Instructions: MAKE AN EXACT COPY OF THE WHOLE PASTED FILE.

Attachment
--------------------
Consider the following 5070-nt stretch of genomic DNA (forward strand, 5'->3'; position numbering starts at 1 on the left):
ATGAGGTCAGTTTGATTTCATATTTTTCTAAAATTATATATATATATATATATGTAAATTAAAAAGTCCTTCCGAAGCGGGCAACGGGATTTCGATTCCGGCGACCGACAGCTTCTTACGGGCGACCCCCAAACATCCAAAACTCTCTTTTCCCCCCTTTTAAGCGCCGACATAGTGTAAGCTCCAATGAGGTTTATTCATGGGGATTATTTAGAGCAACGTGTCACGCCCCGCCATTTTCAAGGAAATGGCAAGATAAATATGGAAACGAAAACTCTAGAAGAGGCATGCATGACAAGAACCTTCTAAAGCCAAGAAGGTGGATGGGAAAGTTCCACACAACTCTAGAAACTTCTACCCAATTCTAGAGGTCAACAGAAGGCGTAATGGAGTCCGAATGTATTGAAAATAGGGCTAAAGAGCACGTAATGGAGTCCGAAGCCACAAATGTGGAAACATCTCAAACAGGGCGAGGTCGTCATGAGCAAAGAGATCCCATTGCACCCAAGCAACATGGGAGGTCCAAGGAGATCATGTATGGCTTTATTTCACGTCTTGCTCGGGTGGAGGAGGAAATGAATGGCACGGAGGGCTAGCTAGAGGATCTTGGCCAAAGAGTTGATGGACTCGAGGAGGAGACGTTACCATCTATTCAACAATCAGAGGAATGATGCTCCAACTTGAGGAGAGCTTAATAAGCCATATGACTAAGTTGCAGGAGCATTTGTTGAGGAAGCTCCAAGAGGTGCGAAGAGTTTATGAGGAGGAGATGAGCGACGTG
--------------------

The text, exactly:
Consider the following 5070-nt stretch of genomic DNA (forward strand, 5'->3'; position numbering starts at 1 on the left):
ATGAGGTCAGTTTGATTTCATATTTTTCTAAAATTATATATATATATATATATGTAAATTAAAAAGTCCTTCCGAAGCGGGCAACGGGATTTCGATTCCGGCGACCGACAGCTTCTTACGGGCGACCCCCAAACATCCAAAACTCTCTTTTCCCCCCTTTTAAGCGCCGACATAGTGTAAGCTCCAATGAGGTTTATTCATGGGGATTATTTAGAGCAACGTGTCACGCCCCGCCATTTTCAAGGAAATGGCAAGATAAATATGGAAACGAAAACTCTAGAAGAGGCATGCATGACAAGAACCTTCTAAAGCCAAGAAGGTGGATGGGAAAGTTCCACACAACTCTAGAAACTTCTACCCAATTCTAGAGGTCAACAGAAGGCGTAATGGAGTCCGAATGTATTGAAAATAGGGCTAAAGAGCACGTAATGGAGTCCGAAGCCACAAATGTGGAAACATCTCAAACAGGGCGAGGTCGTCATGAGCAAAGAGATCCCATTGCACCCAAGCAACATGGGAGGTCCAAGGAGATCATGTATGGCTTTATTTCACGTCTTGCTCGGGTGGAGGAGGAAATGAATGGCACGGAGGGCTAGCTAGAGGATCTTGGCCAAAGAGTTGATGGACTCGAGGAGGAGACGTTACCATCTATTCAACAATCAGAGGAATGATGCTCCAACTTGAGGAGAGCTTAATAAGCCATATGACTAAGTTGCAGGAGCATTTGTTGAGGAAGCTCCAAGAGGTGCGAAGAGTTTATGAGGAGGAGATGAGCGACGTG